For the rear sights, the procedure is similar. Place the sight tool in the rear sight and push the sight out of its groove. It can take quite a bit of force before the sight pops out.
After removing the old sight, put the new one into its place and push it in as far as you can with your fingers. You will need to keep the sight level.
After replacing both sights, you can reassemble the pistol and take it to the firing range to see if the sights are correctly adjusted.
The Cheap Way
You can also replace the night sights of your pistol without having to use sight tools. For the cheap way, you will need a nut driver, a nylon punch, a vice with soft jaws and a hammer.
For the front sight, disassemble the pistol and use the nut driver as you would use the front sight tool. Be careful not to overtighten the nut as you can break the front sight.
Installing the rear sights is a bit more complicated. Lock the pistol into place with the vice and place the nylon drift as close as possible to the base of the rear sight. With the hammer, give it a solid blow — but don’t over do it. It’s preferrable to start with a weak blow and work your way up than it is to give it a strong blow and damage the pistol.
Once the rear sights are removed, put the new ones into place and gently tap them with the hammer. Make sure the sights are aligned and perfectly vertical.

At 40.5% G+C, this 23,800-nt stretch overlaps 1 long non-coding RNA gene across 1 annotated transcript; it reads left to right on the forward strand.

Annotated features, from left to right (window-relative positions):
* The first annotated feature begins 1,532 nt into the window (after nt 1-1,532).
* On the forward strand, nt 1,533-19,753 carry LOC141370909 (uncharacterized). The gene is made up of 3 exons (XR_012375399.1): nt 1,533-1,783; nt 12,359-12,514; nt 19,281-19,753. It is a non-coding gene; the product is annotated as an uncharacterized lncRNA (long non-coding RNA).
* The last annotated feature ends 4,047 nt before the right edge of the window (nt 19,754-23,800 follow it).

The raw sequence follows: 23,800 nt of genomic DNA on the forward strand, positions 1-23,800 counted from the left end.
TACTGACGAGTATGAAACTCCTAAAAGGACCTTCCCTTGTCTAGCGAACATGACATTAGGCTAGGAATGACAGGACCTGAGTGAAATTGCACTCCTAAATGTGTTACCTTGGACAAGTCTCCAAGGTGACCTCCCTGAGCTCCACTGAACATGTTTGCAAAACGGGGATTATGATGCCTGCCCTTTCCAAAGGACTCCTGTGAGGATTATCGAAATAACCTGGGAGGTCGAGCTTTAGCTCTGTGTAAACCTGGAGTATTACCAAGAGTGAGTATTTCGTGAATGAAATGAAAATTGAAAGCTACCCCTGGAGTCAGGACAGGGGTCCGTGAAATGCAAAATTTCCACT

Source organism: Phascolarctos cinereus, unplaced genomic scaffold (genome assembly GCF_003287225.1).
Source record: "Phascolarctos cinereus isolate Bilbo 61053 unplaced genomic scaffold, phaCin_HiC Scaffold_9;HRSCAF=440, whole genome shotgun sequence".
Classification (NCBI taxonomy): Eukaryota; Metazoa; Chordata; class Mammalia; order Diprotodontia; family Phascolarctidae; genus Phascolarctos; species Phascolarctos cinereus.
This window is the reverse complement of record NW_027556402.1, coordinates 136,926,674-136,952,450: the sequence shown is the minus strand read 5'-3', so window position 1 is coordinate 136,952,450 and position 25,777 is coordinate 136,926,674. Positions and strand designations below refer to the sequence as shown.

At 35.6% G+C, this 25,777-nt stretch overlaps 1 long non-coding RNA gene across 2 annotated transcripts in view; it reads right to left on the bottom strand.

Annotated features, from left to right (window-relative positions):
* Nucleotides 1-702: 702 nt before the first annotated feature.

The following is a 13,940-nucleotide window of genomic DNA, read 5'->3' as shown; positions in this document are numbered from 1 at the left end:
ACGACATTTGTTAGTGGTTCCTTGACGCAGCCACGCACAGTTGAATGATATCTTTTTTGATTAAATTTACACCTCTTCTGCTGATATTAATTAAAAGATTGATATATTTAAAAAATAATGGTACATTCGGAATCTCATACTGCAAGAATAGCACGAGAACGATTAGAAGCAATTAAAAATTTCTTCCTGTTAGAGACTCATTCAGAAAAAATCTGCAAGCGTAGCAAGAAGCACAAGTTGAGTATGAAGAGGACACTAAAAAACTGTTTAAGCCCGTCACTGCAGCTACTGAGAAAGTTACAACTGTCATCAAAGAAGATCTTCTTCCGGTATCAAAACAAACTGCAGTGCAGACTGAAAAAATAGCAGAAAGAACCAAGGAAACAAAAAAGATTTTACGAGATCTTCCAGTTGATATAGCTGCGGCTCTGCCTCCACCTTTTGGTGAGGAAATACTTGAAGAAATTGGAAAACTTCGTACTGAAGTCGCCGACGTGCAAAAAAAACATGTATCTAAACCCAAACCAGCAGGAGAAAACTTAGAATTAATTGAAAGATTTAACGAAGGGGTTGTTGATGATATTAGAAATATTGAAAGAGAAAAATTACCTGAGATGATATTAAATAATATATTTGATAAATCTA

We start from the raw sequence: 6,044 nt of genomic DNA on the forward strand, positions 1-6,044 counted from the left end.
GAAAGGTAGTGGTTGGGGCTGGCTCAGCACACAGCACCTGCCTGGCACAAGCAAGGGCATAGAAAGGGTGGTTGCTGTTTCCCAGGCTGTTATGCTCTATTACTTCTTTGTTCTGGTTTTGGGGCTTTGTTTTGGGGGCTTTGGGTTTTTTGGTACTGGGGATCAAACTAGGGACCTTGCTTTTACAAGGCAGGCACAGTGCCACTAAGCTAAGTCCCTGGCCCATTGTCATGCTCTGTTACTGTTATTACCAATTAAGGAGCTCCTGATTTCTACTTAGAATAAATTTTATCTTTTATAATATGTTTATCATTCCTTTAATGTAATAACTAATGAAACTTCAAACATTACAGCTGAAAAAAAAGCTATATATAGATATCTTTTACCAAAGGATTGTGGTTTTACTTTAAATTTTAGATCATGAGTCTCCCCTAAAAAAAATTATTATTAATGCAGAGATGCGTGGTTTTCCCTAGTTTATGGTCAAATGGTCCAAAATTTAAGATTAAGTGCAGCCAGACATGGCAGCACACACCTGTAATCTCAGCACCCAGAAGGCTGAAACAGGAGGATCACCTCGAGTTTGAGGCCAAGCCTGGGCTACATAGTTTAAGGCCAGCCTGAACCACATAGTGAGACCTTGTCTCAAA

You are done. Reassemble the gun and go try your new sights out.
How to drift the front sights on the M&P Shield?
Although unusual, the front sights on the M&P Shield can be misaligned by fractions of an inch. This might not be noticeable when shooting close-range targets, but it can lead to bullet drift at longer distances.
You can use place the slide in a padded jaw and use a steel punch to move the front sights, but it is easier to drift the rear sights — for the rear sights you only need to loosen a nut.
Home defense is no joke, and a good night sight is essential to guarantee your accuracy in the dark. All of these sights are a great addition to your M&P Shield 9mm — you won’t be disappointed with any of them.
If you like the classic three-dotted design, then the Trijicon Night Sight Set is a great choice. The tritium is not the brightest, but it gets the job done — on the plus side this is a very durable set, with a rugged design. Its U-shaped design allows for fast and accurate target acquisition.
If you prefer a more alternative design and are really worried about the possibility of being in a nighttime fight, then the XS Sight Systems Big Dot is probably the best recommendation. Its design is strange and not for everyone, however it is very useful during stressful situations.
A good general allrounder is the TruGlo TFX. It is great in every situation thanks to its tritium lamps and fiber optics sights. You will have no problem acquiring your target during the day or during the night.
Which sight do you think is the best night sight for the M&P Shield 9mm? Let us know below.